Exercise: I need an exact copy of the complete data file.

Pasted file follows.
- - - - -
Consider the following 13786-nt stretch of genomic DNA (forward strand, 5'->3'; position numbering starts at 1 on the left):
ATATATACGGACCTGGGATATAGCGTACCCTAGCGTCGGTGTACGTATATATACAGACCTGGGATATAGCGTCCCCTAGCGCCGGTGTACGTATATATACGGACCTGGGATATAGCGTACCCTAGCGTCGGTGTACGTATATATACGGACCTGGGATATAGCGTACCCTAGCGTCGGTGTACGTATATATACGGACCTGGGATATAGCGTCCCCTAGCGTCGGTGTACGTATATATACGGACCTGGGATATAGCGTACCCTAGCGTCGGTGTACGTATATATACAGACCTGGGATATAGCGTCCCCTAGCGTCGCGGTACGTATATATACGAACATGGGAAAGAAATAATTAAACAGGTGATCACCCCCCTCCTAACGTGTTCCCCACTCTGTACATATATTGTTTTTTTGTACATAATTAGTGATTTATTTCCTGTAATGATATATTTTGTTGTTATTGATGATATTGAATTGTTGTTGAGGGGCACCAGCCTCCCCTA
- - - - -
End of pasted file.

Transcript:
Consider the following 13786-nt stretch of genomic DNA (forward strand, 5'->3'; position numbering starts at 1 on the left):
ATATATACGGACCTGGGATATAGCGTACCCTAGCGTCGGTGTACGTATATATACAGACCTGGGATATAGCGTCCCCTAGCGCCGGTGTACGTATATATACGGACCTGGGATATAGCGTACCCTAGCGTCGGTGTACGTATATATACGGACCTGGGATATAGCGTACCCTAGCGTCGGTGTACGTATATATACGGACCTGGGATATAGCGTCCCCTAGCGTCGGTGTACGTATATATACGGACCTGGGATATAGCGTACCCTAGCGTCGGTGTACGTATATATACAGACCTGGGATATAGCGTCCCCTAGCGTCGCGGTACGTATATATACGAACATGGGAAAGAAATAATTAAACAGGTGATCACCCCCCTCCTAACGTGTTCCCCACTCTGTACATATATTGTTTTTTTGTACATAATTAGTGATTTATTTCCTGTAATGATATATTTTGTTGTTATTGATGATATTGAATTGTTGTTGAGGGGCACCAGCCTCCCCTA